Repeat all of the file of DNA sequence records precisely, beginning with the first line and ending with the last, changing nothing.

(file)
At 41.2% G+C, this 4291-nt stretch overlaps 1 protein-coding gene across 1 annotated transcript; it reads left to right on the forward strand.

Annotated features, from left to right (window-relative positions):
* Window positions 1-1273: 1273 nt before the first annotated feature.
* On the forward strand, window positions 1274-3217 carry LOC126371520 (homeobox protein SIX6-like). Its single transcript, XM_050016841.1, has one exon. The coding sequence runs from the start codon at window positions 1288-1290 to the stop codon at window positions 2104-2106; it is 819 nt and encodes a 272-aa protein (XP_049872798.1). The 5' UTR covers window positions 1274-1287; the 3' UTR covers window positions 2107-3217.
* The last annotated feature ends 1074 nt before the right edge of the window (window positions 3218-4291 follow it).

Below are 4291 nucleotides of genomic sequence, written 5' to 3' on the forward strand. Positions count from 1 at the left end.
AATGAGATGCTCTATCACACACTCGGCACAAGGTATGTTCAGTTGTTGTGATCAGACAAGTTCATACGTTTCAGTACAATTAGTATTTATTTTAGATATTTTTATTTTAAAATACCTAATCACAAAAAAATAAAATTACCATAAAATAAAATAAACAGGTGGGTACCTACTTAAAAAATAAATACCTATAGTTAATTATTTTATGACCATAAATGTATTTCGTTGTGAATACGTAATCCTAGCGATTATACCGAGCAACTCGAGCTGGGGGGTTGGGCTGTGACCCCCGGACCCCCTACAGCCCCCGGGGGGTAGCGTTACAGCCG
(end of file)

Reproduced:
At 41.2% G+C, this 4291-nt stretch overlaps 1 protein-coding gene across 1 annotated transcript; it reads left to right on the forward strand.

Annotated features, from left to right (window-relative positions):
* Window positions 1-1273: 1273 nt before the first annotated feature.
* On the forward strand, window positions 1274-3217 carry LOC126371520 (homeobox protein SIX6-like). Its single transcript, XM_050016841.1, has one exon. The coding sequence runs from the start codon at window positions 1288-1290 to the stop codon at window positions 2104-2106; it is 819 nt and encodes a 272-aa protein (XP_049872798.1). The 5' UTR covers window positions 1274-1287; the 3' UTR covers window positions 2107-3217.
* The last annotated feature ends 1074 nt before the right edge of the window (window positions 3218-4291 follow it).

Below are 4291 nucleotides of genomic sequence, written 5' to 3' on the forward strand. Positions count from 1 at the left end.
AATGAGATGCTCTATCACACACTCGGCACAAGGTATGTTCAGTTGTTGTGATCAGACAAGTTCATACGTTTCAGTACAATTAGTATTTATTTTAGATATTTTTATTTTAAAATACCTAATCACAAAAAAATAAAATTACCATAAAATAAAATAAACAGGTGGGTACCTACTTAAAAAATAAATACCTATAGTTAATTATTTTATGACCATAAATGTATTTCGTTGTGAATACGTAATCCTAGCGATTATACCGAGCAACTCGAGCTGGGGGGTTGGGCTGTGACCCCCGGACCCCCTACAGCCCCCGGGGGGTAGCGTTACAGCCG